Prior to this week, Hollis-Jefferson had logged a total of four minutes in just one appearance. Then, injuries forced Nurse to throw the forward into the fray.

    This week alone, Hollis-Jefferson recovered 11 loose balls and made 11 deflections in three games. His 5.7 loose balls recovered per 36 minutes ranks first among players with at least 30 minutes this week. The 5.7 deflections per 36 minutes ranks third.

    It seems like he now understands how hard the Raptors play.

                   

    9.4

    Over the course of NBA history, plenty of players have found themselves inextricably connected to their contemporaries for various reasons: Magic Johnson and Larry Bird, Chris Paul and Deron Williams, and now, Luka Doncic and Trae Young.

    The two point men were traded for each other on draft night. From here on out, comparisons are inevitable.

    That both have been so good so fast may be a little surprising, but it's also fitting. These two could one day compete for face-of-the-league status. And they're already first and second in time of possession.

    Luka has the ball for 9.4 minutes per game, while Trae has it for 9.1.

             

    Box Plus/Minus Leaderboard

    • Giannis Antetokounmpo (13.7)
    • Luka Doncic (11.6)
    • Karl-Anthony Towns (9.8)
    • LeBron James (9.5)
    • James Harden (8.7)
    • Kawhi Leonard (7.9)
    • Aron Baynes/Damian Lillard (7.8)
    • Jimmy Butler/Anthony Davis (7.0)

Budding Rivalry

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    Bob Levey/Getty Images

    The Houston Rockets have two former MVPs on their roster in Russell Westbrook and James Harden. They were perhaps the stiffest competition for the Golden State Warriors' half-decade dynasty.

    And yet, their 2019-20 title prospects seemed less heralded than those of the Los Angeles Clippers, who acquired Kawhi Leonard and Paul George this summer.

    This week, the two squads faced each other in a heated battle Houston won 102-93. The Rockets leapfrogged L.A. in the standings, and things may have been even more intense after the game.

    "Pat Bev trick y'all, man, like he playing defense," Westbrook told reporters. "He don't guard nobody, man. He just running around, doing nothing."

    The two guards have a history that dates back to 2013, when Westbrook tore a meniscus after his knee was clipped by a lunging Beverley.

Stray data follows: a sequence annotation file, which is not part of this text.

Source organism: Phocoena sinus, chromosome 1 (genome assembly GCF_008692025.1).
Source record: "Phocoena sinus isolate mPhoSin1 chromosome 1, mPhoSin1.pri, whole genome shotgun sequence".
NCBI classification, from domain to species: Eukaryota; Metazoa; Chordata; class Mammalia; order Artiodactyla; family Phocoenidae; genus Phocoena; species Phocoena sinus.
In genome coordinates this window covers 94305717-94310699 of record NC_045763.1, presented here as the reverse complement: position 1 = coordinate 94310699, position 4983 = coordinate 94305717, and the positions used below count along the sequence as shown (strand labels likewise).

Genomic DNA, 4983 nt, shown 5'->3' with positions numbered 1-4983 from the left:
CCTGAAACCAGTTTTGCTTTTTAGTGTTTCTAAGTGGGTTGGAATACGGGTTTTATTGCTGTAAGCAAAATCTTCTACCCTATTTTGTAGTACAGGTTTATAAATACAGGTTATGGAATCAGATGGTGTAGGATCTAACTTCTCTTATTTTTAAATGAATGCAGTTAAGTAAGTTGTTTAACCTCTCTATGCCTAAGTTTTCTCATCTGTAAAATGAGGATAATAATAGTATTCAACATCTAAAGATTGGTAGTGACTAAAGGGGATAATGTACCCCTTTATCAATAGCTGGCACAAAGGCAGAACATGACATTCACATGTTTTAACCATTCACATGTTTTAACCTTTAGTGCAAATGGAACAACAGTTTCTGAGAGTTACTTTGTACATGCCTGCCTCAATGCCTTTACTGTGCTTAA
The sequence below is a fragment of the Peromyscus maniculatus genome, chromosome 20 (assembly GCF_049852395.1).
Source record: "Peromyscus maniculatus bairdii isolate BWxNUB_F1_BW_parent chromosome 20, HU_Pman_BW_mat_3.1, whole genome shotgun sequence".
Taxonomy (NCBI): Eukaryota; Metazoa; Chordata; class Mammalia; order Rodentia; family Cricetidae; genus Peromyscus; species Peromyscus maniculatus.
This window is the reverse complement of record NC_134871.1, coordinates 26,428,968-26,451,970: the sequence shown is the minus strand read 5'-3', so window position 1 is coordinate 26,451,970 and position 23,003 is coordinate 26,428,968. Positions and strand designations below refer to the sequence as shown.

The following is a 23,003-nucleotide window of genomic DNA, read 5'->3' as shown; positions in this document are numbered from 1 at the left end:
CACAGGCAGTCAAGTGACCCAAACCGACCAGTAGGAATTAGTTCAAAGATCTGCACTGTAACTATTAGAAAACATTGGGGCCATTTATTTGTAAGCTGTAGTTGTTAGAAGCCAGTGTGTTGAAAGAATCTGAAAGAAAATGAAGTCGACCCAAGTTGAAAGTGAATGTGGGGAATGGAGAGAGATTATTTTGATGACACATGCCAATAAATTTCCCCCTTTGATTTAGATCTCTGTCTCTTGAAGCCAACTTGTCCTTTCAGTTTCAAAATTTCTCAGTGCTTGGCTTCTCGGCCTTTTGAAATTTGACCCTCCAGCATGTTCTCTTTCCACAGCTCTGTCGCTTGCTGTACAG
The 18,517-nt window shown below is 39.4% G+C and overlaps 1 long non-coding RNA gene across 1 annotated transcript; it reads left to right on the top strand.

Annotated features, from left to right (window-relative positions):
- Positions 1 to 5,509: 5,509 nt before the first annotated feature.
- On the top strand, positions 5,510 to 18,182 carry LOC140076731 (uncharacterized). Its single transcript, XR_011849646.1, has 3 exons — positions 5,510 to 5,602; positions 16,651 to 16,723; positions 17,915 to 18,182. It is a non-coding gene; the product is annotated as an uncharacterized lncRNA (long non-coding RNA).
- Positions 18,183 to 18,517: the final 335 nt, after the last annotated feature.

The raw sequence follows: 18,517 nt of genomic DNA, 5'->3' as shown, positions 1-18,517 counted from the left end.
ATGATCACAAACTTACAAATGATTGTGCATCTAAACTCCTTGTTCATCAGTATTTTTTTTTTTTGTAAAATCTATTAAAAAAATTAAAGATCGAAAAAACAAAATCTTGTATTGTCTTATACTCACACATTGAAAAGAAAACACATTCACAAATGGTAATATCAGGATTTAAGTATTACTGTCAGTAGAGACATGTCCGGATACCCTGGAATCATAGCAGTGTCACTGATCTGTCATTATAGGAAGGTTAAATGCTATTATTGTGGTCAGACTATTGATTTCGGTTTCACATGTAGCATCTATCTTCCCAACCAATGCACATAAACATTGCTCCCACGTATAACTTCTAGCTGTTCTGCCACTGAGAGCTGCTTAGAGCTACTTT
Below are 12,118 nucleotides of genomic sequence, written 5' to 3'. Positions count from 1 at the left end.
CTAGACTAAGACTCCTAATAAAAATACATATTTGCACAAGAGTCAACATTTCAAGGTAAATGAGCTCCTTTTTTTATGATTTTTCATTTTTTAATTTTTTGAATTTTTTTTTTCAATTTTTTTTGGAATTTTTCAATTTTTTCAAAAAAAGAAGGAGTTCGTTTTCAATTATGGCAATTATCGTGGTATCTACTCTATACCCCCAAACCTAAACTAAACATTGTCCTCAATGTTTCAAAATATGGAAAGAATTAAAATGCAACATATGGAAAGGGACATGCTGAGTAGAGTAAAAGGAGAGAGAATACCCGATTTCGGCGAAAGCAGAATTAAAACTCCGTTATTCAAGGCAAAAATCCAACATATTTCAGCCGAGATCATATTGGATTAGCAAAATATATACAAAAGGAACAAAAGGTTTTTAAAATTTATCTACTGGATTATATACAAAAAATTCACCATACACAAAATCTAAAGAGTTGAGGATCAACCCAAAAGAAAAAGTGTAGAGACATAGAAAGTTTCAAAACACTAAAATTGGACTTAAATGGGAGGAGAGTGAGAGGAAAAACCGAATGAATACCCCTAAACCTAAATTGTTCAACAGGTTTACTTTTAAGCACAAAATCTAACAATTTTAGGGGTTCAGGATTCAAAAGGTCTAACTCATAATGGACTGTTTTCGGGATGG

This week's comments could reignite that flame, though Beverley did say, "Don't start that, don't start that. I don't care about that," when asked about Westbrook's barb.

    On the floor, Beverley has been as successful as anyone at slowing Harden down. According to ESPN's Kirk Goldsberry, no one has allowed fewer points per 100 possessions when defending him. And the 11.1 he's giving up is even more impressive when compared to Harden's career average of 35.7 points per 100 possessions.

    Having a potential Harden-stopper on the roster should be a boon to the Clippers' title chances, but unless they can keep Beverley on him for the entire game, it may not be enough.

    Not only did the Rockets win the head-to-head this week, but Harden dropped 47 points and boosted his average to 38.2.

    L.A. may have three premier perimeter defenders and the 2019 Finals MVP, but the game's best scorer isn't ready to get out of the way.

Lines of the Week

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    Craig Mitchelldyer/Associated Press

    Damian Lillard, November 8: 60 points (19-of-33), five assists, four rebounds, two turnovers, 46.8 game score

    Lillard dropping 60 in a loss is pretty fitting for this Portland Trail Blazers season. Losing Jusuf Nurkic to injury and letting both starting forwards, Maurice Harkless and Al-Farouq Aminu, walk has left Lillard with significantly less help.

    He may well have the season many expected from Stephen Curry. The individual numbers will be wild, but the losses are probably going to pile up along with them.

    As for this particular performance, of the 70 60-point games in league history, only seven came on fewer attempts from the field.

                

    D'Angelo Russell, November 8: 52 points (19-of-37), nine rebounds, five assists, three steals, two blocks, 40.9 game score

    Speaking of seasons Curry was supposed to have, Russell is actually on the same team and playing the same position Curry has occupied for a decade. In his injury-induced absence, Russell has been phenomenal.

    He'll likely never approach the level of efficiency Curry has maintained throughout his career, but the raw numbers from Russell are impressive: 25.7 points and 6.7 assists in 32.2 minutes.

    And with Curry and Klay Thompson out, and Kevin Durant gone, there's seemingly no end in sight for this hot streak. Someone has to score for these Warriors, and he's the only consistent scorer on the roster.

Weekly Awards